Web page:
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Sorry... another question about eval()

P: n/a
I have read a number of posts on the use of eval() in Javascript, and I
agree that its use is questionable. But it does beg the following
question:

"How arbitrary does a string need to be before the use of eval() is
required to execute it?"

Given the following code, I'm able to evaluate/execute most expressions
like: "a.b.c.d()"

var aPart = sExpression.split(".");
var oContext = window;
var i = 0;
var iSize = aPath.length - 1;

while (i < iSize && (oContext = oContext[aPart[i++]])) { }

// execute the function
oContext[aPart[i].replace(/\(\)/, "")]();

But given a more complex expression, is the use of eval() justified?
For example, what about: "a.b(c.d())"

Any thoughts?

Steve

Aug 12 '05 #1
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11 Replies


P: n/a
sn****@mxlogic.com said the following on 8/12/2005 4:31 PM:
I have read a number of posts on the use of eval() in Javascript, and I
agree that its use is questionable.
It's beyond questionable. 99% (probably more) of the uses of eval you
see in scripting is due directly to the incompetence of the person who
wrote it.
But it does beg the following question:

"How arbitrary does a string need to be before the use of eval() is
required to execute it?"


Arbitrary doesn't matter. What matters is whether you know the string,
and it's content, at runtime or not. eval's use is to execute code that
is unknown at runtime.

--
Randy
comp.lang.javascript FAQ - http://jibbering.com/faq & newsgroup weekly
Aug 12 '05 #2

P: n/a
The question posed in the original post seems more academic. The key
phrase is "arbitrary", possibly implying the string has unknown
complexity. Given this scenario, should eval() be used?

Aug 12 '05 #3

P: n/a
st********@gmail.com said the following on 8/12/2005 5:37 PM:
The question posed in the original post seems more academic.
What original post? The one you didn't bother to quote anything about?

<URL: http://jibbering.com/faq/#FAQ2_3 >

"When replying to a message on the group trim quotes of the preceding
messages to the minimum needed and add your comments below the pertinent
section of quoted material, as per FYI28/RFC1855 (never top post). "
The key phrase is "arbitrary", possibly implying the string has unknown
complexity.
How written words are taken is in the mind of the reader, not the
writer. It means that what you read and get out of something is not what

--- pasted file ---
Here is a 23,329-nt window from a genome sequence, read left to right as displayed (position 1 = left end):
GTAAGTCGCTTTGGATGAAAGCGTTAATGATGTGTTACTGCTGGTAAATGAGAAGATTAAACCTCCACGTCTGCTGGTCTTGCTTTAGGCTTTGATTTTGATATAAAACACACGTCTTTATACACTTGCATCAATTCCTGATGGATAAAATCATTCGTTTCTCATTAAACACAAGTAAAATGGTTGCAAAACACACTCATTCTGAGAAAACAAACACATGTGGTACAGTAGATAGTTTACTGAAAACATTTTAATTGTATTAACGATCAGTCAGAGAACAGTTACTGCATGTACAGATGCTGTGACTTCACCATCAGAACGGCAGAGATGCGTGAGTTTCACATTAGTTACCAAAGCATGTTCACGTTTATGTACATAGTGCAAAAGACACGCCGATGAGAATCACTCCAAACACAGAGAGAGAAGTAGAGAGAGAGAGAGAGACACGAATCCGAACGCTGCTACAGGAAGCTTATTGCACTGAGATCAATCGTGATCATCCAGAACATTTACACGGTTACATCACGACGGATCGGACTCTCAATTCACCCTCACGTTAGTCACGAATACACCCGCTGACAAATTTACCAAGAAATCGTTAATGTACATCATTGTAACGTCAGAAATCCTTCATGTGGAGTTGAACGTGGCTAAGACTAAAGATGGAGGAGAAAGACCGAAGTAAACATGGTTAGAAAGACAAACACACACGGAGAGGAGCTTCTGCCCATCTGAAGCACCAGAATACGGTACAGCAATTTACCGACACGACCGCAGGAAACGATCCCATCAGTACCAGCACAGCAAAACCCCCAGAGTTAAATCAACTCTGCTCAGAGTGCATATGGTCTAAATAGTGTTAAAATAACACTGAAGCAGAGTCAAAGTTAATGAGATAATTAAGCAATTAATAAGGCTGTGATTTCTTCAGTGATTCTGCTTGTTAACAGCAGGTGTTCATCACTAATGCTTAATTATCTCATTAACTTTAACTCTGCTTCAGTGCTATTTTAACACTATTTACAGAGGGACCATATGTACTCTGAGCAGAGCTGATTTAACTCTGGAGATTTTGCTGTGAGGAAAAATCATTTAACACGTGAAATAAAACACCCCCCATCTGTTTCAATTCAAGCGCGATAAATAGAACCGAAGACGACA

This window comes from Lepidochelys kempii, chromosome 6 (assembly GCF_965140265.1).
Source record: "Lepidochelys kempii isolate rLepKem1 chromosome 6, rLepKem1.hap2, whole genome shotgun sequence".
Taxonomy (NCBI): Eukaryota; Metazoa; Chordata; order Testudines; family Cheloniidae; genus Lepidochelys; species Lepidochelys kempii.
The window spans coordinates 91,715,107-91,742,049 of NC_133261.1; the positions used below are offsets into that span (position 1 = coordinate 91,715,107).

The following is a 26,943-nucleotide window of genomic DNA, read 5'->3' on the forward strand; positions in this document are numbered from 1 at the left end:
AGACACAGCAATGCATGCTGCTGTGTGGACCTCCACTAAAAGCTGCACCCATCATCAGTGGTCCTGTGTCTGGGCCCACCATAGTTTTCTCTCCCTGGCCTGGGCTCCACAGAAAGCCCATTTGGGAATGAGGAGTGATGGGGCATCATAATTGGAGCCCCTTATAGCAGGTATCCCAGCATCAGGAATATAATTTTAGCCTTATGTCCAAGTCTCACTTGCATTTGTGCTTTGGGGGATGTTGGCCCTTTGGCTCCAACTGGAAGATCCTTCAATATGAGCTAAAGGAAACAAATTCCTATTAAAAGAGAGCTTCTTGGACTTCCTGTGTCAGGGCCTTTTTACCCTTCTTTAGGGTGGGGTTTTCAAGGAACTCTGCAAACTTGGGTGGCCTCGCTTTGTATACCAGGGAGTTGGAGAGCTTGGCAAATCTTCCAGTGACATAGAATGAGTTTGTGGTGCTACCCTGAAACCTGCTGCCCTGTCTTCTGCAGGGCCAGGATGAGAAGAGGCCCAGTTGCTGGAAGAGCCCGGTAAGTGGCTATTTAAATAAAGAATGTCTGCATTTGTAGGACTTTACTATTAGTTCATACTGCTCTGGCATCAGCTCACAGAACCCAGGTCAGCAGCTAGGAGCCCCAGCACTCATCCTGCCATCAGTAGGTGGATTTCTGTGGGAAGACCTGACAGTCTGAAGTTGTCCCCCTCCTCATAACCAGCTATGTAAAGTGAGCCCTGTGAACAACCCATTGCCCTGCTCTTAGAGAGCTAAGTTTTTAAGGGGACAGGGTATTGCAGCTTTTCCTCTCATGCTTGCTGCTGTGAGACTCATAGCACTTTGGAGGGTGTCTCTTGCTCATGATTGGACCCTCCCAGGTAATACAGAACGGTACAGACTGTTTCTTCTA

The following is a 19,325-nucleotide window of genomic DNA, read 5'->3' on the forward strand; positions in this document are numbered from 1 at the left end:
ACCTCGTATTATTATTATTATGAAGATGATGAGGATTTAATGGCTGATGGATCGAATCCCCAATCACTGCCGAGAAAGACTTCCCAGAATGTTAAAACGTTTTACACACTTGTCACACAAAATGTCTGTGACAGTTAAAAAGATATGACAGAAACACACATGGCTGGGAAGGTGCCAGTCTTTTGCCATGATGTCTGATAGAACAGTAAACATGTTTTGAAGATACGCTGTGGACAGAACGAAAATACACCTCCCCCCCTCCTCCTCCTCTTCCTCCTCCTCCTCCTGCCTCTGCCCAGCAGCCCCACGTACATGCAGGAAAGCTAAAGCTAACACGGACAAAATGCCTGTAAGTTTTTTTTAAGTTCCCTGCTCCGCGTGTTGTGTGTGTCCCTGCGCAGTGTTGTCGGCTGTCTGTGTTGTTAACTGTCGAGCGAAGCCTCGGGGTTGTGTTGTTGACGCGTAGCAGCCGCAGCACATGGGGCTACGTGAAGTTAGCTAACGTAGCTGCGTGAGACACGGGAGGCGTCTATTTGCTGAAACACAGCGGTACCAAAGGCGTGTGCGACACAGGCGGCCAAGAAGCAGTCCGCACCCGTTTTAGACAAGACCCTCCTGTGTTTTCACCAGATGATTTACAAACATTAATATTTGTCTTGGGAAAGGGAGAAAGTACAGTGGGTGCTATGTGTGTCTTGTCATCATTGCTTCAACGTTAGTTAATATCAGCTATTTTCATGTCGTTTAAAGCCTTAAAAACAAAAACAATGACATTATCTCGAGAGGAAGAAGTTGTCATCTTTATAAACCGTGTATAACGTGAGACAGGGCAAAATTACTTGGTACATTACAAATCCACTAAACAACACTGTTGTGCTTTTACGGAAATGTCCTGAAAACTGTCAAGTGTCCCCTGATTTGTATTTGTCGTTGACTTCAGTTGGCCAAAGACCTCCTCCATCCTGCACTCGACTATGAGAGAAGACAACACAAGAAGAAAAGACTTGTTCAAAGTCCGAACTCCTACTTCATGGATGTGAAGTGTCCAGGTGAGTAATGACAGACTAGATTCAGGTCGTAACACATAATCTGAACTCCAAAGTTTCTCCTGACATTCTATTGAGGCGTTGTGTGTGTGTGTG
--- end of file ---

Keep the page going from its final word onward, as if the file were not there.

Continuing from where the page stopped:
someone else may get from it.

This was the question:
<quote>
"How arbitrary does a string need to be before the use of eval() is
required to execute it?"
</quote>

And the answer remains the same:

<quote cite="answer">
Arbitrary doesn't matter. What matters is whether you know the string,
and it's content, at runtime or not. eval's use is to execute code that
is unknown at runtime.
</quote>
Given this scenario, should eval() be used?


Only if there is no other way to do it, and that depends directly on
what the code is. It is not a simple question with a simple answer as
you seem to be trying to make it.

But generally, the answer is no. Do NOT use eval until every, any and
all other remedies/attempts are exhausted.

--
Randy
comp.lang.javascript FAQ - http://jibbering.com/faq & newsgroup weekly
Aug 13 '05 #4

P: n/a
sn****@mxlogic.com writes:
"How arbitrary does a string need to be before the use of eval() is
required to execute it?"
If the string is known when you write the code (or if you build it
using code that is), then eval is *never* needed, and all it does is
to delay any syntax errors you might make to when eval is called,
instead of when the program is loaded.

So, I'm assuming that you have a string provided only at runtime.
Given the following code, I'm able to evaluate/execute most expressions
like: "a.b.c.d()"


However, that string looks like it is written specially for the
current page, since it knows about the runtime environment it is being
executed in. That, most likely, means that it was the author of the
page (or someone related) who wrote the string. In that case you can
trust the format and using "eval" on it isn't much different from
evaluating it as a <script src="thecode.js" ...> element.

If the string is *not* supplied by the same authority as the page,
then it is less likely to be based on the structure of the data
already available in the runtime environment, and more likely to be
expected in a restricted format.

If that format happens to be a subset of Javascript syntax and
has the same semantics as it does in Javascript, then you might
use eval. However, I would first check that the string does
have the expected format.

E.g., if the user must provide a fraction, e.g., "2/7", then I would
*check* the format, most lilely using a regular expression like
(/^\d+\/[1-9]\d*$/).

I might use eval after that, because I know what is going to happen and
that the eval will not do something unexpected, but it would be about as